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Astrophysics: orbital dynamics - duration of a transit of Venus

  1. Jul 24, 2010 #1
    Edit: perhaps this might belong in one of the Physics help forums? Oops. Mods, please move if so!

    1. The problem statement, all variables and given/known data

    Show that a transit of Venus across the Sun’s disk lasts at most about 8 hours. The synodic period of Venus is 584 days and its orbital radius is 0.723 A.U. The Sun’s angular diameter is 32′. Assume that the orbits of Venus and the Earth are coplanar and circular. Do not use any other numerical data. (Hint: find the angular velocity of Venus relative to the Earth-Sun line and as seen from the Earth. The greatest duration of transit is when Venus passes through a diameter of the solar disk.)


    2. Relevant equations

    ωVenus - ωEarth = ωsynodic

    3. The attempt at a solution

    I understand the concept of synodic period, I'm just unsure how to tackle this problem. The transit must occur at inferior conjunction. I know the synodic period, which I can use to calculate the synodic angular velocity as ~ 0.02568 degrees per hour. This gives a maximum transit duration of nearly 21 hours! That's not right.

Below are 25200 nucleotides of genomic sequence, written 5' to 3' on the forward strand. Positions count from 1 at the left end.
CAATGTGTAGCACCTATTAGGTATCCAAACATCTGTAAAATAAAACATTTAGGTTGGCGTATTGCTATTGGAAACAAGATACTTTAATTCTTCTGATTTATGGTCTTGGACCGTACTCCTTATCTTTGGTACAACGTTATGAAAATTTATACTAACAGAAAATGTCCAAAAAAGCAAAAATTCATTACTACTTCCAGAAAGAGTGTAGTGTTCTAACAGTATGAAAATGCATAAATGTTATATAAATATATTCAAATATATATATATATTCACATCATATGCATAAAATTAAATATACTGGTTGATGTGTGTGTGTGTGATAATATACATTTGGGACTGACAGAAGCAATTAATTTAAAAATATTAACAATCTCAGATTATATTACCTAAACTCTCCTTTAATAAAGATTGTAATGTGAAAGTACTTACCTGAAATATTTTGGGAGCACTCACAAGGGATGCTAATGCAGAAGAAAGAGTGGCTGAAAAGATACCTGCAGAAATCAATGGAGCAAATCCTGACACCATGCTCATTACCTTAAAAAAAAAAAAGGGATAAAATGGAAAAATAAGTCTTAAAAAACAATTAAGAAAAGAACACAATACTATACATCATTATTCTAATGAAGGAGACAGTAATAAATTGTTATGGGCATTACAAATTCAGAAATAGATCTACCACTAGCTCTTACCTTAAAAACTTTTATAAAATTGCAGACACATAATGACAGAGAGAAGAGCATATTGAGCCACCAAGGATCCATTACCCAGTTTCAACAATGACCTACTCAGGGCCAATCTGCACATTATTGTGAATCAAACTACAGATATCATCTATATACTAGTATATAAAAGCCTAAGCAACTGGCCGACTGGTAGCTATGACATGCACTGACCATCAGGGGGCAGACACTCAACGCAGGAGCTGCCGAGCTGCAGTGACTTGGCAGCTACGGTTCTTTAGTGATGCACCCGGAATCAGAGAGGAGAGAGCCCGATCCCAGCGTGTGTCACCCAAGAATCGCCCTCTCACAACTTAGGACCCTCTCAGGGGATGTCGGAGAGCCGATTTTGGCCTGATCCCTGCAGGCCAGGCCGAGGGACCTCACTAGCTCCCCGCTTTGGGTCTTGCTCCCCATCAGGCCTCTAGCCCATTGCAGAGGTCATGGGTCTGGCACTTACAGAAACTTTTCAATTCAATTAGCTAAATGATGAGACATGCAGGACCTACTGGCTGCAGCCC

How can I convert this synodic angular velocity (which is with respect to a reference frame that is co-rotating with the Earth-Sun line) to an angular velocity seen by an observer on Earth?

    Please don't be too specific with your hints as this is coursework, and I do want to figure things out for myself. I just need a nudge in the right direction :)

    Thanks!
     
  2. jcsd
  3. Jul 24, 2010 #2

    Filip Larsen

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    Gold Member

    Try think of this as a purely circular geometric problem. Near inferior conjunction the Earth moves as if it rotates 360 degrees around Venus in 584 days at a distance of 1-0.723 AU. Now think about how much angle the 32' seen from Earth over 1 AU corresponds to when seen from Venus at 0.723 AU and then think about how fast this angle is covered when doing 360/584 deg/day.
     
    Last edited: Jul 24, 2010
  4. Jul 24, 2010 #3
    Got it now! Thank you :). Just needed to think in terms of Earth's frame of reference - I was trying to solve it from a "top down" solar system model.
     
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